Is the Orange Revolution Over in Kiev?

Just a few short years ago, what seemed to be a tidal wave swept across The Ukraine.  Ukraine reformers and nationalists led by Yulia Timonschenko and Victor Yushchenko overturned a fraudulent election and swept the Russian backed President Victor Yanukovich and his pro-Russian party out of an office they had tried to steal.  Putin had openly backed the Yanukovich pro-Russian party. 

During the campaign Yushchenko was poisoned by political opponents, and his scarred face had become the rallying point of the Ukraine reformers.  Yushchenko had learned free market principles from his American born wife, and learned from her the virtues of Ronald Reagan.  Or at least had seemed to. 

And for awhile it seemed to work.  Yushchenko reached out to Russia and met with the Putin government.  The new government in Kiev went to the West and told the US and most of the European Union that they wanted to mend fences with the Western World.  The Ukraine Stock Exchange (PFTS) had a small but significant rise.  Currently 220 companies trade on the PFTS. 

However charges of corruption became the norm for the "Our Ukraine" party.  Yushchenko accused Timonschenko of using her position as Prime Minister (akin to our Vice-President's office) to write off $1.5 billion dollars of debts incurred by their family business. 

And people close to Yushchenko said that the corruption in Kiev had only gotten worse under Yushchenko than in the previous government.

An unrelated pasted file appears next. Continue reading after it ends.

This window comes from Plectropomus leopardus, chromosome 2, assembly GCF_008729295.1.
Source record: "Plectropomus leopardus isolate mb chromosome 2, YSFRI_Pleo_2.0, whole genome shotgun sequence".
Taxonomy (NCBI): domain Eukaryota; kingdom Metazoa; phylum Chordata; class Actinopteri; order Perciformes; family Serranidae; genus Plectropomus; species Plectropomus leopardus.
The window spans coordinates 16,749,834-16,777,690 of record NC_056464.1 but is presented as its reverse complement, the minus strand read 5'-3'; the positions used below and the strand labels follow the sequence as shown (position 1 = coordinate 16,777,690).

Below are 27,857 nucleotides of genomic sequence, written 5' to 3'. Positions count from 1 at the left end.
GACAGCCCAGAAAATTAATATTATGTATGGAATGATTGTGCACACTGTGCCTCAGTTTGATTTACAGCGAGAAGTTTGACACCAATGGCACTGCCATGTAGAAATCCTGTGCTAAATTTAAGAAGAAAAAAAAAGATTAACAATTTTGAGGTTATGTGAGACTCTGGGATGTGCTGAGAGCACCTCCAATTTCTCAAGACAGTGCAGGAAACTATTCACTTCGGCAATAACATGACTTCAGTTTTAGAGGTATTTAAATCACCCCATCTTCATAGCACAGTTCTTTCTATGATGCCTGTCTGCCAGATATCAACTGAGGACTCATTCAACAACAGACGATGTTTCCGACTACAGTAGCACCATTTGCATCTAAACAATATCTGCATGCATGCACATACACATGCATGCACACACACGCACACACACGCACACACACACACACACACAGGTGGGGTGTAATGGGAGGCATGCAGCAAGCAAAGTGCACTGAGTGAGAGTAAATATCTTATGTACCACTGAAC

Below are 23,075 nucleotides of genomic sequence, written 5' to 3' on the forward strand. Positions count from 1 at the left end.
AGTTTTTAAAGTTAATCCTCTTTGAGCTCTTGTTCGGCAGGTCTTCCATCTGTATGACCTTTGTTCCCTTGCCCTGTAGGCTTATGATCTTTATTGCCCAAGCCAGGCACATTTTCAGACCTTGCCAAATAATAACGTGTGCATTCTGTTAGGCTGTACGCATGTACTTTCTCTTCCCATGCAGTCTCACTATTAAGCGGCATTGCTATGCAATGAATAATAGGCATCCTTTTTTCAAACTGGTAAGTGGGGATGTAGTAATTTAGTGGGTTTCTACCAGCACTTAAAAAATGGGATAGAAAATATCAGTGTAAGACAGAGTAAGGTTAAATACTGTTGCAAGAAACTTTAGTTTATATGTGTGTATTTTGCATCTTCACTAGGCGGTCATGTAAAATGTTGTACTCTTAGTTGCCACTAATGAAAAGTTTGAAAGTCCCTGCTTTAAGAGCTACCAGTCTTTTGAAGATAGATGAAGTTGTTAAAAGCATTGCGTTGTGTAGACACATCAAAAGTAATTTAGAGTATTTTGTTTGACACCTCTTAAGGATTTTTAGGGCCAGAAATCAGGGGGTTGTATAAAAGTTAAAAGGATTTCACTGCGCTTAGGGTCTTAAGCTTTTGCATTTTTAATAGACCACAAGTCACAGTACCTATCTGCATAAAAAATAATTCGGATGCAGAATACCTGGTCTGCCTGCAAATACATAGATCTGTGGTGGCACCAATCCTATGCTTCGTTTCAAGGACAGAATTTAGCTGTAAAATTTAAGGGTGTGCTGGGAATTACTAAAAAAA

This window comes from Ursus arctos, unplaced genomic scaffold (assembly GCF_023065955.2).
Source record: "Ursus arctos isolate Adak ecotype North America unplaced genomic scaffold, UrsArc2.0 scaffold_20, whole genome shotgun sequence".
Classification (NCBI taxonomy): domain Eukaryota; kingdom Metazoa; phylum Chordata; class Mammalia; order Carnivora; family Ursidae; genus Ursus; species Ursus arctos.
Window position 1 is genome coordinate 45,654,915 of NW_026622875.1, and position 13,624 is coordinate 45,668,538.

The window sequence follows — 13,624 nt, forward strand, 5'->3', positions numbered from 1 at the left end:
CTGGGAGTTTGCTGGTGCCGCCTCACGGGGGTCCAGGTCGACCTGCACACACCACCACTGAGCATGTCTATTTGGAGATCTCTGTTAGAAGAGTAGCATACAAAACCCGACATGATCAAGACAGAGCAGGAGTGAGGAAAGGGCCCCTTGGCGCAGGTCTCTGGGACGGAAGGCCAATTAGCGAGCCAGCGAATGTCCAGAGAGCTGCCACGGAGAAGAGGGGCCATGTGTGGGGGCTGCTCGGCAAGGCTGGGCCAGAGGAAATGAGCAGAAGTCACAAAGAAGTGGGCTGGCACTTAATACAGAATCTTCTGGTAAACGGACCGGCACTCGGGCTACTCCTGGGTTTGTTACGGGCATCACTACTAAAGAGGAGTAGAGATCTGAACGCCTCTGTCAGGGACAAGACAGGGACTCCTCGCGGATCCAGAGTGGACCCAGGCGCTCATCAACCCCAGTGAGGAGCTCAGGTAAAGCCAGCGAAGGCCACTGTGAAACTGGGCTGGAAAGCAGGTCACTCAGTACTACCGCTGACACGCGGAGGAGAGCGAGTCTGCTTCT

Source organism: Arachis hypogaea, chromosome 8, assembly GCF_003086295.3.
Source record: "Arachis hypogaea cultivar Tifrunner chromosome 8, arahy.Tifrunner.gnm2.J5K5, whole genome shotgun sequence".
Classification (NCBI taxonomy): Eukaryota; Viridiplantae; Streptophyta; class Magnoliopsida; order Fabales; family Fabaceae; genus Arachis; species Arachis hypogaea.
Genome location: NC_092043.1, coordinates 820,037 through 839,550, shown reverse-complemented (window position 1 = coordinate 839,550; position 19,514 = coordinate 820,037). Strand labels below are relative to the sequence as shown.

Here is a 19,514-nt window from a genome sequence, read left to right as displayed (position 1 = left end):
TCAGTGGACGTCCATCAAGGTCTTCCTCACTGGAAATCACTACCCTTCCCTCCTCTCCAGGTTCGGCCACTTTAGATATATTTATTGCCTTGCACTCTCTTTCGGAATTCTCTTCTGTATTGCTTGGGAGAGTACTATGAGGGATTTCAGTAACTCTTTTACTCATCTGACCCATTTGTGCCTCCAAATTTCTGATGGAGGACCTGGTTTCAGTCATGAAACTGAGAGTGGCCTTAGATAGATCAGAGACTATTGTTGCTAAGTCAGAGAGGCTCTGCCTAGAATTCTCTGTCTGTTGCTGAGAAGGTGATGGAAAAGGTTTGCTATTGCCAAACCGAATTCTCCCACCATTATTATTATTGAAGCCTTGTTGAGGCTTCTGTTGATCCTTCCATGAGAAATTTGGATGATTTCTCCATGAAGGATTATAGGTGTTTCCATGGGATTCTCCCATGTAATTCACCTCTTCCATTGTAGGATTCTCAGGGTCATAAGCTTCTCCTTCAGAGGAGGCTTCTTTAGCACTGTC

Now it looks like the tables may have turned.  Last year, Yanukovich's Pro-Russian party took the largest number of seats in their Parliament, and relations between Timonschenko and Yushchenko have so deteriorated that the two can barely be in the same room together. 

And in a political move designed to put the pro-Russian forces on the defensive, Yushchenko called for the dissolution of their Parliament and has asked for the Austrian Chancellor to mediate the current political differences.  Yanukovich has also asked for the Ukrainian Supreme Court to intervene.  In the past few days, Yushchenko has threatened to level criminal charges against Yanukovich for trying to bring down the government. 

It is a very sad state of affairs, and one that the US State Department must share in some of the blame. Condi Rice and the Bush administration were both so concerned about possibly offending Vladimir Putin and Russia that they seemed to overlook that the Ukraine could have become one of our more vital allies.  The European Union's Western countries look down on anyone not from "Old Europe" and has pretty much told the Ukraine that they have no chance to enter the EU, and to forget about joining NATO.

Most Americans tend to think of Ukrainians and Russians as the same people.  They are very different with two unique (albeit similar) languages.  The country that we now know as Russia was founded in the 800's and was called Kiev Rus by the Vikings.  After the Mongols sacked Kiev in the early part of the 1100's, Moscow grew in prominence and Kiev has been relegated to the sidelines.  The two areas grew apart and adopted different languages and customs.  Russia looks down on the Ukraine and thinks that it should be a part of Russia.  The Ukraine sees itself as the original birth of the Russian nation and has little tolerance for the way that Russia looks down on the Ukraine. 

December 2004 could have been the beginning of a new Ukraine.  One that has Western ideals and concepts.  A Ukraine that could be a stable trading partner with the US.  A Ukraine that could be a military ally with us.  Remember that the Ukraine did contribute over 1000 troops to the Coalition fighting in Iraq.  18 brave Ukrainians were either killed or wounded in the fighting. 

We need to remember that not all democracies are born with the use of weapons.  And that democracies and capitalism, especially those emerging from former communist countries, are extra fragile.  It is the US and Europe's duty to assist the Ukraine people and save them from Russian domination.  These people want to be our allies.  It is time that we treat them as such.

Pastor John Massoud publishes